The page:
The latest drinking fad is the Radler. It is a half beer, half fruit soda concoction that originated in the Bavarian region of Germany. Depending on the quality of the beer, it’s is not actually half in bad.

Note: There is no open container law in Berlin, so don’t be surprised to see people guzzling beers on the train.

What to See in Berlin

The following are the things I recommend for you to see and do if you only have a short amount of time in Berlin. None of these will take very long and all of them are free.

Walk around the Reichstag Building

The Reichstag Building is the national Parliament of the Federal Republic of Germany. It has been modernized to house the German Bundestag in the heart of the city.

What to See in Berlin Reichstag Building

To get there take the train and get off at Hofbahnhof station, despite the fact that there are closer stops. As you exit the station cross the green fields in front of the impressive building which is frequented by picnickers, cyclists, and joggers. Keep in mind as you enjoy this lovely park that in 1945 these same fields were the site of some hellacious fighting at the end of World War II.

After you are done, walk through the edge of the Tiergarten and through the Brandenburg gate. Head through the square to see the Memorial to the Murdered Jews of Europe. This Holocaust Memorial is both visually striking and very moving.

What to See in Berlin
Across the street from the memorial and up a bit, you will see a gated apartment block with an information board in front of it. That’s the site of the old Reich Chancellery where the office of the Chancellor of Germany was from 1878 to 1945 and the Führerbunker, Hitler’s final hideout.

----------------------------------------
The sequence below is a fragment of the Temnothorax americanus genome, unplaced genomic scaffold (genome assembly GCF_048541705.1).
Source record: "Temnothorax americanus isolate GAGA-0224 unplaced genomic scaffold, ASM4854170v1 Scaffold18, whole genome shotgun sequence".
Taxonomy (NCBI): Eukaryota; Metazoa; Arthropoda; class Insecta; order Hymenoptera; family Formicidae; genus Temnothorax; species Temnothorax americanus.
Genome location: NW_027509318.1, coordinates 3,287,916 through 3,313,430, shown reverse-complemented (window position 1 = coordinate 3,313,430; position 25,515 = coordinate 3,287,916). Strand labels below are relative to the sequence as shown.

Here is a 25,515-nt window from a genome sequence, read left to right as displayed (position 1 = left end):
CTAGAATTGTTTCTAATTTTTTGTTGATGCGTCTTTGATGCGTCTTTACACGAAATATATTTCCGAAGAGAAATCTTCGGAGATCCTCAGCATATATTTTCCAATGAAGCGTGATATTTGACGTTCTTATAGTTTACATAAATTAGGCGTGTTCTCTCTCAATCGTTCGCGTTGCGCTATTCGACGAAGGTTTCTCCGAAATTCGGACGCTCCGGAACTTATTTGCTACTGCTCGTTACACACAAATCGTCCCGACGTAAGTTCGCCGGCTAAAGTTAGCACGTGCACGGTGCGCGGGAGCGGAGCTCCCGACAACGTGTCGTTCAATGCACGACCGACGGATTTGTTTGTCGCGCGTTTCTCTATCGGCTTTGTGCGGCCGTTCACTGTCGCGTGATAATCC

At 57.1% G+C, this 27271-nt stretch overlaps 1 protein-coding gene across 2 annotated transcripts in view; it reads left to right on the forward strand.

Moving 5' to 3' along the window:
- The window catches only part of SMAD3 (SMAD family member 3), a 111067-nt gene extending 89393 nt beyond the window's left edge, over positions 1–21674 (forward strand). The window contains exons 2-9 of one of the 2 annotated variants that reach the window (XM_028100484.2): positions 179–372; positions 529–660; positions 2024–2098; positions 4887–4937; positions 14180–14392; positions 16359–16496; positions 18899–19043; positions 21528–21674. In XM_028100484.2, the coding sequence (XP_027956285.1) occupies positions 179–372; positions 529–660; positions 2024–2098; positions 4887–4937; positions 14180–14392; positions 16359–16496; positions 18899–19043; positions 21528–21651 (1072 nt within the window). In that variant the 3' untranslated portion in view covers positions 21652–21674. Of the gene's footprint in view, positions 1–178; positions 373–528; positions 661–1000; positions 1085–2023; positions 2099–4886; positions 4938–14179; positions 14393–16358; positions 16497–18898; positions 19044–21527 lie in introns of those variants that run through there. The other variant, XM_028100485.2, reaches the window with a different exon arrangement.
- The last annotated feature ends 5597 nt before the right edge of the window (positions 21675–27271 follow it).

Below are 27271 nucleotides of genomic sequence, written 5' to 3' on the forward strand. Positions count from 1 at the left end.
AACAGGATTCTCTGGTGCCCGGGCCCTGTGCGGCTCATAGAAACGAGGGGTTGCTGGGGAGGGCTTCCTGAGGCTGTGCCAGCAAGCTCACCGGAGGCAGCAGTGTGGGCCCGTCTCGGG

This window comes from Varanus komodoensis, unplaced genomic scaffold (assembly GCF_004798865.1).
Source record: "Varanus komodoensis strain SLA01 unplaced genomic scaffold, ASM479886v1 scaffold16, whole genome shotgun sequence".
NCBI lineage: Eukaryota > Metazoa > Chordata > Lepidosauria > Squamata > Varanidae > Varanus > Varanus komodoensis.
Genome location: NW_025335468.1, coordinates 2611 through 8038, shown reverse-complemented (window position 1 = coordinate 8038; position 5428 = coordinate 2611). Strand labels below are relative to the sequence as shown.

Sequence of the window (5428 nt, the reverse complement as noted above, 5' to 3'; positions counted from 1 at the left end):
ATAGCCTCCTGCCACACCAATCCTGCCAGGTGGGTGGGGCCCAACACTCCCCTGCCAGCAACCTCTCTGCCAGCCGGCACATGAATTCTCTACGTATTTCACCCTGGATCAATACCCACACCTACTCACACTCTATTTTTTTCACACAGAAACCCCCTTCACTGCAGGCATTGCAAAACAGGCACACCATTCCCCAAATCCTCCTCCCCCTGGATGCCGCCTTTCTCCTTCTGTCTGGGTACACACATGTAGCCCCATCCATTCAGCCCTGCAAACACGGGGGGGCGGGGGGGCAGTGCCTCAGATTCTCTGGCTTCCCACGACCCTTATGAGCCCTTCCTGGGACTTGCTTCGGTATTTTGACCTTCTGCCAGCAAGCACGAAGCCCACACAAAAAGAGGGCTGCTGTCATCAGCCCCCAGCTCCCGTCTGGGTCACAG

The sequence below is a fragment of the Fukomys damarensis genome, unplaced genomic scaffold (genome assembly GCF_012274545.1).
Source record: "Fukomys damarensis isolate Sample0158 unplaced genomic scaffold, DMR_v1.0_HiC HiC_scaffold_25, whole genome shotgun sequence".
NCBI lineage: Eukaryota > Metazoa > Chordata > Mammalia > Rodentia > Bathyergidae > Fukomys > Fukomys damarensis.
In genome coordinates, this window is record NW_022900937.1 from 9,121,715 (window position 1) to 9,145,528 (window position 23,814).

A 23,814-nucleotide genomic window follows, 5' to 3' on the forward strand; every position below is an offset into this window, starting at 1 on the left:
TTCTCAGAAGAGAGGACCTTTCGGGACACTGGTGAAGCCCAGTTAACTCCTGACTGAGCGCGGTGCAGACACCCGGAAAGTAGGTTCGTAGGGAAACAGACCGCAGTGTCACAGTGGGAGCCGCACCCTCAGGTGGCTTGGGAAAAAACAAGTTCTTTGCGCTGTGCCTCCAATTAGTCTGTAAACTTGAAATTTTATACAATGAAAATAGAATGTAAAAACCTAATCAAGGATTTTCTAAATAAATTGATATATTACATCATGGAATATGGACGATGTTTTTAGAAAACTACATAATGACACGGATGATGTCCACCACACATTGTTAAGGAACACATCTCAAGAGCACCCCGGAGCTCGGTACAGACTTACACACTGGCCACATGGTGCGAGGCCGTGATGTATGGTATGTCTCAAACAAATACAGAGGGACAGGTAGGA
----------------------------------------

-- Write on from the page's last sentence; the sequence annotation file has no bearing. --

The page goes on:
Reich Chancellery

Go shopping at the KaDaWe

The KaDeWe is located at the Wittenberger Strasse station which is only one stop from Zoostation. This is Berlin’s version of Harrod’s, it is the largest and most famous department store. And similar to Harrod’s it has an amazing food hall. The fish market alone is incredible, even if you don’t like fish which I don’t. Try the Weinerschnitzel here, it is supposed to be the best in the city.
Wienerschnitzel berlin

Visit Bernauer Strasse Station

Getting to the Bernauer Strasse Station will likely involve a change from S Bahn to U Bahn but this is relatively easy to figure out and worth it. Get out here and see what’s left of the Berlin Wall. This is a moving and powerful living museum. As you walk down the street, you will be in the former death strip, now a garden with flowers and memorials. Finally, you get to a former guard tower which is now a museum. Definitely there you get a feel for the past and present of the city.
Things to do in BerlinIt might feel like it is hard to figure out what to do in Berlin if you are only there for 48 hours. There really is so much to see and do. There are great museums of antiquity, art, history, and prehistoric animals, majestic war memorials, two excellent zoos, and so many small shops and restaurants tucked into all of the nooks and crannies of the city.
What to do in Berlin

When I visited Berlin in 1982 it was still divided, eviscerated by the wall. Today is a much different place. Berlin is a city which has managed to miraculously heal itself and reinvent itself as a place of peace. Although some of the reminders of the Cold War and Hitler era depressed me at times, I was left from my visit with feelings of hope and optimism.

About the Guest Author – John Bennett has taught high school studies in Vermont for 25 years. Actively involved in student travel, he has visited Europe twelve times since his first trip in 1982. Follow along with him on twitter.